People are rude.
Not all people. And definitely not you. (My research has shown that the people who regularly read this column are not only kind but are also much smarter than the average bear. Congratulations.)
But some people – and you’ve no doubt met many of them – are just plain rude. It isn’t a new realization and yet, when I come across blatant rudeness, I’m still astonished every single time.
We could “why” this situation all day long and sometimes I do. Did their mamas not raise them right? Were their mamas rude? Do they have some kind of personality disorder that predisposes them to rudeness? Are their shoes too tight? There are a million possibilities.
No matter what the explanation, there’s never an excuse for being rude. There just isn’t.
But since being on the receiving end of rudeness seems inevitable, the big question is “What should we do about it?”
That’s what I struggle with most. Let me give you an example. My mother, who is the polar opposite of rude, once worked with a person who cruised right past rude and didn’t stop until she hit the exit for “hateful.” This lady made the Grinch look like the Pillsbury Dough Boy. She was mean-spirited in nearly all her interactions – a school-yard bully in a grown-up workplace. Mom was her favorite target.
(Obviously, I’m biased in this situation. She is my mama, after all. But hundreds of friends, co-workers, church members and acquaintances spread out over more than 60 years cannot all be wrong. All of them would tell you that Mom is like Mrs. Butterworth. She just wants to feed you pancakes and love you – in that order.)
So back to the big question of what to do when someone is rude. The angel on my shoulder agrees with Mom when she says we should pray for rude people. In my heart, I know that’s right. But sometimes, especially when I’m lying in bed at night trying to pray, the devil on my other shoulder starts helping me craft the exact thing I would say to this person if I got the chance. Do you ever do that?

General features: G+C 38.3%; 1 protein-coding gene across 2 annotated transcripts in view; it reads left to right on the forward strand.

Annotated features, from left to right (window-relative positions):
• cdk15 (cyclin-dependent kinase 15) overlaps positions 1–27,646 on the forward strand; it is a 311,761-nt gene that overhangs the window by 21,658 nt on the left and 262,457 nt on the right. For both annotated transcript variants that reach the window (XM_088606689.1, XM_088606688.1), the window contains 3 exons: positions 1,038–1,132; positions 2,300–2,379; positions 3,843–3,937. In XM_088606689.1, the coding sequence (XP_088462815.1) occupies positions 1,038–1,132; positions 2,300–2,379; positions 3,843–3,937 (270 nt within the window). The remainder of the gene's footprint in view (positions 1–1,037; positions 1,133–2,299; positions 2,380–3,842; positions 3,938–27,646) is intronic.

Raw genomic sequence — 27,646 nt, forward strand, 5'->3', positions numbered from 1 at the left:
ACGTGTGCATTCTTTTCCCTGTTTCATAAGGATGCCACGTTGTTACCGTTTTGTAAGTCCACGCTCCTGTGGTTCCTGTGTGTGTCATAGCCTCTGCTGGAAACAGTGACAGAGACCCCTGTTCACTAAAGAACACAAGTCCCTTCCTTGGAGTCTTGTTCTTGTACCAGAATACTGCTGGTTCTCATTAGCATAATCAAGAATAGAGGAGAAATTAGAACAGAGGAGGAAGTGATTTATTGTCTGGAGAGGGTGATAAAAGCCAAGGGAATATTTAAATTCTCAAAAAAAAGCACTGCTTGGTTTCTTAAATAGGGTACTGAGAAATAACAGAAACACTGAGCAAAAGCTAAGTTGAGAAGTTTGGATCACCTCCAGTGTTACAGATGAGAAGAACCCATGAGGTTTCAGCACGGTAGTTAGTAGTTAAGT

These middle-of-the-night internal monologues are beautifully constructed and delivered with real zing – the perfect mixture of “how dare you” blended with in-your-face truth. But then I wake up the next morning knowing I’ll likely never deliver those stinging words, and I wonder if I’ll ever learn how to stop wanting to spew them at people like the one who was mean to Mom.
The good news here is that prayers were answered. Although Mrs. Rude never changed her hateful ways, she did move away. Mom managed to wish her well as she left. (I wanted to stand by the highway as she drove out of town with a big sign that said “And don’t come back!” But Mom said that would be rude, so I didn’t.)
One thing I’m slowly accepting is that those clever comebacks I’m tempted to say when people are rude won’t solve the problem (although I imagine it would feel awesome to say it.) It wouldn’t make a light bulb go off over that person’s head. It wouldn’t make their heart grow three sizes. And they might never feel bad about what they’ve done, the same way a scorpion doesn’t regret its sting. Perhaps it’s just who they are.
Maybe that’s exactly the reason we should pity and pray for those for whom rudeness comes so easily – because they’re the dark part of everyone’s day and they either don’t know or don’t care or both. What a terrible life sentence to live.
Gwen Rockwood is a mom to three great kids, wife to one cool guy, a newspaper columnist and co-owner of nwaMotherlode.com. To read previously published installments of The Rockwood Files, click here. To check out Gwen’s book, “Reporting Live from the Laundry Pile: The Rockwood Files Collection,” click HERE.